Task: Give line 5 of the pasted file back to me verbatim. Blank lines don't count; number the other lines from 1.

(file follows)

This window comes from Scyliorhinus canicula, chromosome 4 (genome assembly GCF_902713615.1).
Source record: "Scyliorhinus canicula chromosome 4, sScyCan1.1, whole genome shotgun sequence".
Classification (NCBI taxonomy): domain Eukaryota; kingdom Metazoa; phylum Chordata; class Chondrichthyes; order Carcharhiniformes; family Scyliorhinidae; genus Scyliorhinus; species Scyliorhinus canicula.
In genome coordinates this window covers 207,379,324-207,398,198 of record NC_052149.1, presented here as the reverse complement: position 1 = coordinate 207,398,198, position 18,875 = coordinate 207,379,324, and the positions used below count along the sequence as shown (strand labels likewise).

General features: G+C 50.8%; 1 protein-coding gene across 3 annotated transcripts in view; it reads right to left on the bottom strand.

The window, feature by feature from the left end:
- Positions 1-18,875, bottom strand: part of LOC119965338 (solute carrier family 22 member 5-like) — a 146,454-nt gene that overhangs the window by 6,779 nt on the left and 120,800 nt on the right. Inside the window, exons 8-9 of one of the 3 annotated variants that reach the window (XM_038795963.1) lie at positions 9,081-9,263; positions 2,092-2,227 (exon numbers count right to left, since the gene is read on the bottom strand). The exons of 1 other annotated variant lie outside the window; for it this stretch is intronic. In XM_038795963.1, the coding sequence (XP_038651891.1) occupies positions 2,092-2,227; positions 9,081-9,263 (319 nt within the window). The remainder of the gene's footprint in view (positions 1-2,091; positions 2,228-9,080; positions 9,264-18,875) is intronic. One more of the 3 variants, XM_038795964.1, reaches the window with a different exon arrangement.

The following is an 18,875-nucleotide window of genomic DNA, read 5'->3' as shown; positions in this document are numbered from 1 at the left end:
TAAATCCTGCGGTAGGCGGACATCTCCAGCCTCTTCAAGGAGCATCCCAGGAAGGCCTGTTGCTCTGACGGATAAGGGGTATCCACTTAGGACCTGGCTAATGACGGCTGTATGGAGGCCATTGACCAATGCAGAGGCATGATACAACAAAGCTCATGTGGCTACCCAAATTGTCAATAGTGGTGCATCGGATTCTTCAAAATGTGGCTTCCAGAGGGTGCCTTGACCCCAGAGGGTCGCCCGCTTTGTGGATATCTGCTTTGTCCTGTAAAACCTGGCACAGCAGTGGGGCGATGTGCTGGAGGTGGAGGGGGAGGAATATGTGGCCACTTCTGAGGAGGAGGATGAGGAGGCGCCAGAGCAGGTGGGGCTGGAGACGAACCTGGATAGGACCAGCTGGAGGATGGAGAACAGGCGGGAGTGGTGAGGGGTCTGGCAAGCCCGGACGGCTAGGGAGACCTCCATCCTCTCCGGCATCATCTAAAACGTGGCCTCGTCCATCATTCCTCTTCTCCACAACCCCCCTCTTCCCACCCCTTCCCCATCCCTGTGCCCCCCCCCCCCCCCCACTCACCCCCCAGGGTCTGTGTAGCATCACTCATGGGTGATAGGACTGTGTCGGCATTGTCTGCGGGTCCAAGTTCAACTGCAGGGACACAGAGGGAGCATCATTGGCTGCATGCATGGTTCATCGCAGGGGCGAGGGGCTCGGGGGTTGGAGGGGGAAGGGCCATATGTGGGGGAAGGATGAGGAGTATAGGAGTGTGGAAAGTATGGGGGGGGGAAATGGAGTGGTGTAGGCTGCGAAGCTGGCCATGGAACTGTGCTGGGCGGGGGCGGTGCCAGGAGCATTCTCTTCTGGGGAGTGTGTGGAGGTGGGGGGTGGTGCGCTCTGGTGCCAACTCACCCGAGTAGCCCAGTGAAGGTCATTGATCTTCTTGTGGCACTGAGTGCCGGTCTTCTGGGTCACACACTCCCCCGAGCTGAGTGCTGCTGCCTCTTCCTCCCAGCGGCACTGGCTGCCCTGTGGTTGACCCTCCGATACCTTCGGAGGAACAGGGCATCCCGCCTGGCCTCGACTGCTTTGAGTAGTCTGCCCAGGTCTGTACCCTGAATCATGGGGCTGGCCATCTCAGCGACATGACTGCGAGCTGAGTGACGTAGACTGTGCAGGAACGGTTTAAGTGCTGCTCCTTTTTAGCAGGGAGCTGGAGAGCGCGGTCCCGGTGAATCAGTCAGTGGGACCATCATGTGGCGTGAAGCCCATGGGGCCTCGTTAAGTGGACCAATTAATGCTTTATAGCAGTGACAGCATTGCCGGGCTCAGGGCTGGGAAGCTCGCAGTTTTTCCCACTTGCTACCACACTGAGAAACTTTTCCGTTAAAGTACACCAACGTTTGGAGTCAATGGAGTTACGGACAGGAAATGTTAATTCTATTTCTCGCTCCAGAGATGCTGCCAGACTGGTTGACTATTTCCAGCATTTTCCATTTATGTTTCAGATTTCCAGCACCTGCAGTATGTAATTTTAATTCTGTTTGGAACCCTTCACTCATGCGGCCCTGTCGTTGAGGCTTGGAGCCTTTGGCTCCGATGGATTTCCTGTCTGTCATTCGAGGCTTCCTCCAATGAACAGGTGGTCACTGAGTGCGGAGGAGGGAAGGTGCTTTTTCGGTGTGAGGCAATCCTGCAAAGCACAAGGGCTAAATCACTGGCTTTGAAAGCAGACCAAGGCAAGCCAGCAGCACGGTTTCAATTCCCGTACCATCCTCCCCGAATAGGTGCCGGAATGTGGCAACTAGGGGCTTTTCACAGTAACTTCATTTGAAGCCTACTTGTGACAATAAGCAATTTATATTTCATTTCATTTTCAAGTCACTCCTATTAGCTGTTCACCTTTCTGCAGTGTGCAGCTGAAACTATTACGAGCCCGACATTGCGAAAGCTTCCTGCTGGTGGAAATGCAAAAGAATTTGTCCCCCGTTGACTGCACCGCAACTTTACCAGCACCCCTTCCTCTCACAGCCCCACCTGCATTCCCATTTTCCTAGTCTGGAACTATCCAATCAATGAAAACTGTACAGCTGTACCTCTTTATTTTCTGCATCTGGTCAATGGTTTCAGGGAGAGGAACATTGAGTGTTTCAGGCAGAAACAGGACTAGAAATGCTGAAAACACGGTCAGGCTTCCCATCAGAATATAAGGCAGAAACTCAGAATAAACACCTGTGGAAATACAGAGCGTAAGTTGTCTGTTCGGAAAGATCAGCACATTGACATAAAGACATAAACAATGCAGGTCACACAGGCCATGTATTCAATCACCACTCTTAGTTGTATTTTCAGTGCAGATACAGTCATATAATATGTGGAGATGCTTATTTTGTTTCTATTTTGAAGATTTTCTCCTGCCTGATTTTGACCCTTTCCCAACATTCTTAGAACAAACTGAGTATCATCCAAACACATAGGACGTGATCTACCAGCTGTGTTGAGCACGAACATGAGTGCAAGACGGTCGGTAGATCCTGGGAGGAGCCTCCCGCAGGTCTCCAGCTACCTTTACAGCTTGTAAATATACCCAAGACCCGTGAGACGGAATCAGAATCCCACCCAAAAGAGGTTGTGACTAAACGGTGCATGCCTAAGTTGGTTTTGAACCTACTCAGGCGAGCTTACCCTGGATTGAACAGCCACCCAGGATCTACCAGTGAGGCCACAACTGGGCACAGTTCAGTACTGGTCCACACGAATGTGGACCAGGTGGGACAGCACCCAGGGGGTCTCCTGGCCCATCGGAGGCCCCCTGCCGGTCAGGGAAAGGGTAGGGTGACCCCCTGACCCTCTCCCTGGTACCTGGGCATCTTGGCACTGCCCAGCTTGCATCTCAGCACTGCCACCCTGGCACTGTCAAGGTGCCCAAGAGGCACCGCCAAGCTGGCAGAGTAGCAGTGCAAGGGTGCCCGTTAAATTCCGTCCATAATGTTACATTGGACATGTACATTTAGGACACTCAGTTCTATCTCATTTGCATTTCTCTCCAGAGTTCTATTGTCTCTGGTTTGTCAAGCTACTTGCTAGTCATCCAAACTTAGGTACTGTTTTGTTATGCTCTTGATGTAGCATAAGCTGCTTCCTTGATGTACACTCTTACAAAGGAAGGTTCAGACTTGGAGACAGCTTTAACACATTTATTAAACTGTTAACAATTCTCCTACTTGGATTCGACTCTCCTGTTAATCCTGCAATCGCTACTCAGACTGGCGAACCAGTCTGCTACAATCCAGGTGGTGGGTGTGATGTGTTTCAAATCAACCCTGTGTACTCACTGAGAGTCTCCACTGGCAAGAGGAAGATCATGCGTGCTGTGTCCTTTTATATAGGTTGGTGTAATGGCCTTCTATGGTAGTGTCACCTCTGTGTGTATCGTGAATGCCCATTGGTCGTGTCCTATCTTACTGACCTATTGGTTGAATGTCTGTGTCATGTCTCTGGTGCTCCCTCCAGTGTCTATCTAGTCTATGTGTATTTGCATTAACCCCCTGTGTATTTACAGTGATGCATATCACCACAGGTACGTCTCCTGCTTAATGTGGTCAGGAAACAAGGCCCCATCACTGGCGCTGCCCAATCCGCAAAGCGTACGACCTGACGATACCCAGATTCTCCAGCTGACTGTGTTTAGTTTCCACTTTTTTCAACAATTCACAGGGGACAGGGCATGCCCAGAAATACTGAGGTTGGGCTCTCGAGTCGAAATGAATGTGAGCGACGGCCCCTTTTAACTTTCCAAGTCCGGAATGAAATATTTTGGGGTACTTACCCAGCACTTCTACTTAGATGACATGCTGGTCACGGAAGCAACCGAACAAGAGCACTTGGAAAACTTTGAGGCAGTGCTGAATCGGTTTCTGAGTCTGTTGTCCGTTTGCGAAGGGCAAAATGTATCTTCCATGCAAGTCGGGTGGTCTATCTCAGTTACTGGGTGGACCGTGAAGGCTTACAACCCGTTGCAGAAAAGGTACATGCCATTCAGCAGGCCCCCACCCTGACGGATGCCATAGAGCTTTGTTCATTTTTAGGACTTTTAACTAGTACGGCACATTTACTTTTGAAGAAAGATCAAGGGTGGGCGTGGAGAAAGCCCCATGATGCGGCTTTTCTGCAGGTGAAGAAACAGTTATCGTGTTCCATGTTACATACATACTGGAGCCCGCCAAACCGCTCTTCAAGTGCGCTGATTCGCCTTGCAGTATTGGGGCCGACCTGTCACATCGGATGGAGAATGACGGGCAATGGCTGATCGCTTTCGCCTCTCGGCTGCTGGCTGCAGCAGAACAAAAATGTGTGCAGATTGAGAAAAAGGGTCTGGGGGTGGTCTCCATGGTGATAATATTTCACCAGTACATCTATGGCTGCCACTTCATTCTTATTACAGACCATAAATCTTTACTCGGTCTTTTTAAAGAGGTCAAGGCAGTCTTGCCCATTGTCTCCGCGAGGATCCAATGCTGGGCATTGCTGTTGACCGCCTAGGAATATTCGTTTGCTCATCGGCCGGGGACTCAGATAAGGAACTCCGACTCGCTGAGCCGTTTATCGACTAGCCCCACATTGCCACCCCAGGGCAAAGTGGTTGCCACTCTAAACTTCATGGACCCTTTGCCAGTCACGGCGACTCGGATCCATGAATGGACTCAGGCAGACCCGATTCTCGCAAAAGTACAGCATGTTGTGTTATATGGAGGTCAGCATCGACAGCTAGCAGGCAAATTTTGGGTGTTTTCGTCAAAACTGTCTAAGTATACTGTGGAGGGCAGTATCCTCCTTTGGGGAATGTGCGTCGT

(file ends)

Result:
General features: G+C 50.8%; 1 protein-coding gene across 3 annotated transcripts in view; it reads right to left on the bottom strand.